MILAN - Few months have gone by since NASA's announcement: there is still water on Mars, and from time to time it comes to the surface in liquid state and it runs along and digs other traces on the border of various craters. But now a study published on Nature Geoscience proposes an alternative explanation to that of water tracks. The big canals could originate from the melting of dry ice, i.e. by CO2. However, French researchers Francois Forget and Cedric Pilorget, who work at the space astrophysics institute of the University of Paris, stress that their research does not necessarily disprove the work by NASA, as they studied large canals and traces in different areas from those studied by the American space agency.
This French research started when a formation of large canals was observed when the temperature on Mars was too low for water to come out in liquid form, even considering the presence of salts (which lower the freezing temperature). Researchers then directed their attention to thin layers of dry ice and used modelling to verify what might occur to dry ice if it reached the sublimation point, i.e. the temperature at which the solid become directly a gas, without passing through a liquid phase. Data processing demonstrated that dry ice transforms itself in a gas that is able to crack the ground and produce fluxes of gas mixed with debris. A phenomenon that is unlike anything on Earth.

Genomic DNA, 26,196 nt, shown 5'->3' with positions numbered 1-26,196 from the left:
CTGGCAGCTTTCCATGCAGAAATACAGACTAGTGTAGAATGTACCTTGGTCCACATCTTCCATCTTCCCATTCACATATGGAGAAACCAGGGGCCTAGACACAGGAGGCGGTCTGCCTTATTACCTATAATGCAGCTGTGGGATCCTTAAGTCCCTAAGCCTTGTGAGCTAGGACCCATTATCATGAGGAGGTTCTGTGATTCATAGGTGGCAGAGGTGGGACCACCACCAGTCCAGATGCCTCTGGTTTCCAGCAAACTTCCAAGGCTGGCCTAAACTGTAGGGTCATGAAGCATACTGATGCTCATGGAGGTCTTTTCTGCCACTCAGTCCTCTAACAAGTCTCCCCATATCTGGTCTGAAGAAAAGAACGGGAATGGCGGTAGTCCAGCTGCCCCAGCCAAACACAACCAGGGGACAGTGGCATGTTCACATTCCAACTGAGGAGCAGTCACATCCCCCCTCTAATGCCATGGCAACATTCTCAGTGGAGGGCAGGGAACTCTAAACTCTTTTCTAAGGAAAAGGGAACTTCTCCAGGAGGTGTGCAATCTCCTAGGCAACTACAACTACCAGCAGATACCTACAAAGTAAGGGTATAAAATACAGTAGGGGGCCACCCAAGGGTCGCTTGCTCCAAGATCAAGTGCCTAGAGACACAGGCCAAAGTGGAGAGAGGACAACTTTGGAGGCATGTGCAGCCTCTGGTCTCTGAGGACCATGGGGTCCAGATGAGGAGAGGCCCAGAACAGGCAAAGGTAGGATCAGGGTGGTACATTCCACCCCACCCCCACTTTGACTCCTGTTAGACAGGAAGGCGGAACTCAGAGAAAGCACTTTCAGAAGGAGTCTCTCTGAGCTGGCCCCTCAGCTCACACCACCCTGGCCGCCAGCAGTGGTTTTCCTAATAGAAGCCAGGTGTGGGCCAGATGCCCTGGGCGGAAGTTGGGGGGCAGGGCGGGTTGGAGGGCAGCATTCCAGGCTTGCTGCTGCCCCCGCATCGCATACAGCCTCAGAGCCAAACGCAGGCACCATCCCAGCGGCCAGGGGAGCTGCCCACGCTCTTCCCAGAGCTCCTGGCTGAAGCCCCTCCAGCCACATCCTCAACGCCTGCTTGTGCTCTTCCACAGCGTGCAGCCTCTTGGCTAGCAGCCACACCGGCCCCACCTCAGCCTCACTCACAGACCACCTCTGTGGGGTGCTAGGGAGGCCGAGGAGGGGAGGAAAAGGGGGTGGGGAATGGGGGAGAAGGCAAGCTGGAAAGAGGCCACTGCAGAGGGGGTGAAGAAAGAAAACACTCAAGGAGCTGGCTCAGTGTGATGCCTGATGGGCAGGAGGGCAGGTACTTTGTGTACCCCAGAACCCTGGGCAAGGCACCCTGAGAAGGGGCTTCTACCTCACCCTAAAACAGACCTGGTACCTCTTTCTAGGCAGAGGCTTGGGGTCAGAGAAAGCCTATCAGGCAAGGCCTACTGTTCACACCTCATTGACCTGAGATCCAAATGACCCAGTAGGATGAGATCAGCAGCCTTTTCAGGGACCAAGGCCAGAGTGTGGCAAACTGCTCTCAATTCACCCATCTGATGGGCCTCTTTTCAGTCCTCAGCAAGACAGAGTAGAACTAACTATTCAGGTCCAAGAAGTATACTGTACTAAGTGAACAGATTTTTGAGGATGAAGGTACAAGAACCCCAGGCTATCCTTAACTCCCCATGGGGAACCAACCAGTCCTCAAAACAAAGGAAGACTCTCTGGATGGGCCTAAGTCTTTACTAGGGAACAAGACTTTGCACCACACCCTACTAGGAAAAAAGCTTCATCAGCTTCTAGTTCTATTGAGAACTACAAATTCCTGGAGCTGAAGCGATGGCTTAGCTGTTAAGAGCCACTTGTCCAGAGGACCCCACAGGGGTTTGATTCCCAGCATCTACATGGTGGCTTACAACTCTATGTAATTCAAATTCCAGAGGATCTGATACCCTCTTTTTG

"However, the sublimation of dry ice cannot be responsible for all gullies present on Mars, but in particularly cold environments, where large canals arise even during winter periods, CO2 must be the main cause of their formation", commented Pilorget. The hypothesis by NASA is therefore not disproved, but was is important to stress is that not all Martian gullies are to be ascribed to the surfacing of saline water, and that maybe not even dry ice can fully explain the phenomenon. As researchers state, "indeed it is possible that a third explanation, or more than three, exists for large Martian channels".
by editorial staff